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Let Me In [Blu-ray]


Price: £5.70 & FREE Delivery in the UK on orders over £10. Details
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Product details

  • Actors: Chloe Moretz, Kodi Smit-McPhee, Elias Koteas, Richard Jenkins
  • Format: DVD-Video
  • Language: English
  • Region: Region B/2 (Read more about DVD/Blu-ray formats.)
  • Aspect Ratio: 16:9 - 2.40:1
  • Number of discs: 1
  • Classification: 15
  • Studio: Icon Home Entertainment
  • DVD Release Date: 14 Mar. 2011
  • Run Time: 116 minutes
  • Average Customer Review: 4.1 out of 5 stars  See all reviews (152 customer reviews)
  • ASIN: B004DCAD9E
  • Amazon Bestsellers Rank: 10,853 in DVD & Blu-ray (See Top 100 in DVD & Blu-ray)

Reviews

Product Description

Matt Reeves writes and directs this vampiric coming-of-age romance based on the Swedish novel 'Let the Right One In' by John Ajvide Lindqvist and Tomas Alfredson's 2008 Swedish-language film adaptation. Kodi Smit-McPhee stars as Owen, a solitary 12-year-old in 1980s New Mexico who is continually tormented by a gang of bullies. When the enigmatic Abby (Chloe Moretz) moves in next door, the two form an unlikely friendship that will change Owen's life forever as it emerges that Abby is a 200-year-old vampire, frozen in childhood and condemned to live on a diet of fresh human blood. With Abby on his side, Owen is finally able to face up to the bullies - but Abby's unquenchable thirst for blood gives rise to a fresh set of problems.

From Amazon.co.uk

Let Me In blends the innocent face of Chloe Grace Moretz (Kick-Ass) with the darkness of vampirism. A young boy named Owen (Kodi Smit-McPhee, The Road) has troubles at home (his parents are divorcing) and at school (bullies pick on him mercilessly). But when a mysterious girl named Abby (Moretz) moves in next door, Owen hopes he's found a friend, even though she smells a little strange. Unfortunately, his new friend needs blood to live, and the man who seems to be her father (Richard Jenkins, Six Feet Under) goes out to drain local residents to feed her. But even as Owen starts to suspect something is wrong, having a real friend might just matter more. Because the Swedish film adaptation of the novel Let the Right One In (on which Let Me In is based) was surprisingly popular and critically acclaimed, it's going to be hard for Let Me In to avoid comparisons. Surprisingly, it retains much of the flavor and spirit of the original. It's not as understated--this is an American movie, after all--and some of the creepiness is lost along with that subtlety. Despite that, Let Me In has its own spookiness and the performances (including Elias Koteas, Zodiac, as a local policeman) are strong. Directed by Matt Reeves (Cloverfield). --Bret Fetzer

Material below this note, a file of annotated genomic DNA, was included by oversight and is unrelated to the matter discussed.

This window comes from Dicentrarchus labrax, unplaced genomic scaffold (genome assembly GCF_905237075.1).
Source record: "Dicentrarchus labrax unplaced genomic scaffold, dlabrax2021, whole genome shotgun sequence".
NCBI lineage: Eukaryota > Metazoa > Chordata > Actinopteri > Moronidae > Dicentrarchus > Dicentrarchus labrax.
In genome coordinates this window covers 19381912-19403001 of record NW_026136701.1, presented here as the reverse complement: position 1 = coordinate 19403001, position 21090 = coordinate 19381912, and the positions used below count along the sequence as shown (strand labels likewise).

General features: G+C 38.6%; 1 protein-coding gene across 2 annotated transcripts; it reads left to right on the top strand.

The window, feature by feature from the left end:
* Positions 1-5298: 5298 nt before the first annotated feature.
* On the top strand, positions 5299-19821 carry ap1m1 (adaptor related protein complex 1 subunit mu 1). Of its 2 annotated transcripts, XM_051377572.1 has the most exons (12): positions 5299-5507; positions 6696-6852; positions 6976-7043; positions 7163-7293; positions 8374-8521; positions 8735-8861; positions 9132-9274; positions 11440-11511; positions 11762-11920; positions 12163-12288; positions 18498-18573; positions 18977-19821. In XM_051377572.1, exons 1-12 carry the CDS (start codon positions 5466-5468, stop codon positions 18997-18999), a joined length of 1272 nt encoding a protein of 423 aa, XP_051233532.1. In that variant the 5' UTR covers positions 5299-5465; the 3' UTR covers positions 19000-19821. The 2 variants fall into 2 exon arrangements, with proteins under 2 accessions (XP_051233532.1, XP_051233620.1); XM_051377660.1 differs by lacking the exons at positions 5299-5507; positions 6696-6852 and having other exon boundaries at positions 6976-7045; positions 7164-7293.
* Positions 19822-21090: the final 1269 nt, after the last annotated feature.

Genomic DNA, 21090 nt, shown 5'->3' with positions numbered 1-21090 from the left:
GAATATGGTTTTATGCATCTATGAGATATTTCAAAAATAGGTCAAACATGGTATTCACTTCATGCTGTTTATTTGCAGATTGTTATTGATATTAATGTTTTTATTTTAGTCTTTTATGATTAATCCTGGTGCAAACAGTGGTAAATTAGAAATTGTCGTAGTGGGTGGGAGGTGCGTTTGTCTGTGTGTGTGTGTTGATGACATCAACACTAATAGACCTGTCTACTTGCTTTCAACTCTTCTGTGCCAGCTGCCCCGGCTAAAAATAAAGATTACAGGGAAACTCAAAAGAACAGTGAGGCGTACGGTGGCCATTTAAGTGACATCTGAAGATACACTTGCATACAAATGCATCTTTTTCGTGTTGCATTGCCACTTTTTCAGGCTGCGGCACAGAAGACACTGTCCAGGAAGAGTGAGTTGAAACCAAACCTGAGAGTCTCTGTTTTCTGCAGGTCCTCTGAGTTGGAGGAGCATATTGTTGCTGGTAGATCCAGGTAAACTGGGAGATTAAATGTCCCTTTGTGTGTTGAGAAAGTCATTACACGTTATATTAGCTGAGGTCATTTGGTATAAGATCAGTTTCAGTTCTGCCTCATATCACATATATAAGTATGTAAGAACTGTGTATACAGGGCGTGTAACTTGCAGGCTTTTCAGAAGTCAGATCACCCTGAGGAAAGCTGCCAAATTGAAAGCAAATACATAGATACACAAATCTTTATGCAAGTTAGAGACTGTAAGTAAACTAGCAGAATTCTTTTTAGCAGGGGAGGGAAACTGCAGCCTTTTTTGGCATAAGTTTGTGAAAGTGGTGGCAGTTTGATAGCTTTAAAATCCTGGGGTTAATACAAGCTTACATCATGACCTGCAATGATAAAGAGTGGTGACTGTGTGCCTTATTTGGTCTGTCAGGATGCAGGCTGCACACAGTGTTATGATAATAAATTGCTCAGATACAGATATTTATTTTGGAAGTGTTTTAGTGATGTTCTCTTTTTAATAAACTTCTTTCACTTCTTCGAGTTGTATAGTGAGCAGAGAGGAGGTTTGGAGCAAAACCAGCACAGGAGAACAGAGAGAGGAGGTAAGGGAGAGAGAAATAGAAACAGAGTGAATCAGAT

Customer Reviews

4.1 out of 5 stars

Most Helpful Customer Reviews

69 of 80 people found the following review helpful By Rowena Hoseason HALL OF FAMETOP 50 REVIEWER on 29 Nov. 2010
Format: DVD
It's hard not to judge this film in terms of the original, but in fact it is a very good movie in its own right. The action is set in the remote American hinterlands of the high mountains of New Mexico. It's the depth of frozen, claustrophobic mid-winter, 1983. An isolated 12 year old boy miserably struggles to avoid being tormented at school; his separated parents head for divorce and his mother anaesthetises the pain with religion and the bottle. Bullied and vulnerable, the boy is very susceptible to the strange girl who moves into the apartment next door. Except... she hasn't been a girl for very many years.
The story of their developing relationship is told with great dexterity and delicacy. The performances from the two young actors are extraordinary; highly emotional without being sentimental. At all times the fragile nature of the children's growing trust and affection is brutally enhanced by the aggression and cruelty of the bullies, and by the vampiric girl's fundamentally bestial nature. This isn't Twilight. There's no soft-focus, doe-eyed beauty to the nature of a creature which must tear flesh to feed, or die itself. `Let Me In' pulls no punches about the savagery of the vampire or its horrible weaknesses. The scene where the girl is *not* invited in and suffers the consequences in order to win the boy's trust is... gruelling. Yet of course by far the worst behaviour, the most appalling brutality, comes not from the vampire but from the normal children who delight in making the boy's life nearly unbearable.